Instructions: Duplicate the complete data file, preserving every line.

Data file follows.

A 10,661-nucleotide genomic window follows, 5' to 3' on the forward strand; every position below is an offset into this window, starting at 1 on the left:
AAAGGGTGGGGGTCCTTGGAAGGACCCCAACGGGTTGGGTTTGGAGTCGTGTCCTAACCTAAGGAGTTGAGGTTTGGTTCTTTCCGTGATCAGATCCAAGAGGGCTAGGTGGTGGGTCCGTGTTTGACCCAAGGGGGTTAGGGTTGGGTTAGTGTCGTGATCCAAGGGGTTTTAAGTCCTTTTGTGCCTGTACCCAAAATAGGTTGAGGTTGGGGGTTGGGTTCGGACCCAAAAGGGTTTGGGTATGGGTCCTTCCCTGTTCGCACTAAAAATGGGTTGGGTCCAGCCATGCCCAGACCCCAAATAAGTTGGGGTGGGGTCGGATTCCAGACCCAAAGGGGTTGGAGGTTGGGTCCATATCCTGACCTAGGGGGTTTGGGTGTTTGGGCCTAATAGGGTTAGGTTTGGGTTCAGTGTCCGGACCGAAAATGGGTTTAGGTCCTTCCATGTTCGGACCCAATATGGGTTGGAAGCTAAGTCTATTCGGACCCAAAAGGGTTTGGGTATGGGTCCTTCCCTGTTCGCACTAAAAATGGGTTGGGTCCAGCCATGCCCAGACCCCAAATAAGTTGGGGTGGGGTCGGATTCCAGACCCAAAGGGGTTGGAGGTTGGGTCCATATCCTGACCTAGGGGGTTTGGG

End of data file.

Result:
A 10,661-nucleotide genomic window follows, 5' to 3' on the forward strand; every position below is an offset into this window, starting at 1 on the left:
AAAGGGTGGGGGTCCTTGGAAGGACCCCAACGGGTTGGGTTTGGAGTCGTGTCCTAACCTAAGGAGTTGAGGTTTGGTTCTTTCCGTGATCAGATCCAAGAGGGCTAGGTGGTGGGTCCGTGTTTGACCCAAGGGGGTTAGGGTTGGGTTAGTGTCGTGATCCAAGGGGTTTTAAGTCCTTTTGTGCCTGTACCCAAAATAGGTTGAGGTTGGGGGTTGGGTTCGGACCCAAAAGGGTTTGGGTATGGGTCCTTCCCTGTTCGCACTAAAAATGGGTTGGGTCCAGCCATGCCCAGACCCCAAATAAGTTGGGGTGGGGTCGGATTCCAGACCCAAAGGGGTTGGAGGTTGGGTCCATATCCTGACCTAGGGGGTTTGGGTGTTTGGGCCTAATAGGGTTAGGTTTGGGTTCAGTGTCCGGACCGAAAATGGGTTTAGGTCCTTCCATGTTCGGACCCAATATGGGTTGGAAGCTAAGTCTATTCGGACCCAAAAGGGTTTGGGTATGGGTCCTTCCCTGTTCGCACTAAAAATGGGTTGGGTCCAGCCATGCCCAGACCCCAAATAAGTTGGGGTGGGGTCGGATTCCAGACCCAAAGGGGTTGGAGGTTGGGTCCATATCCTGACCTAGGGGGTTTGGG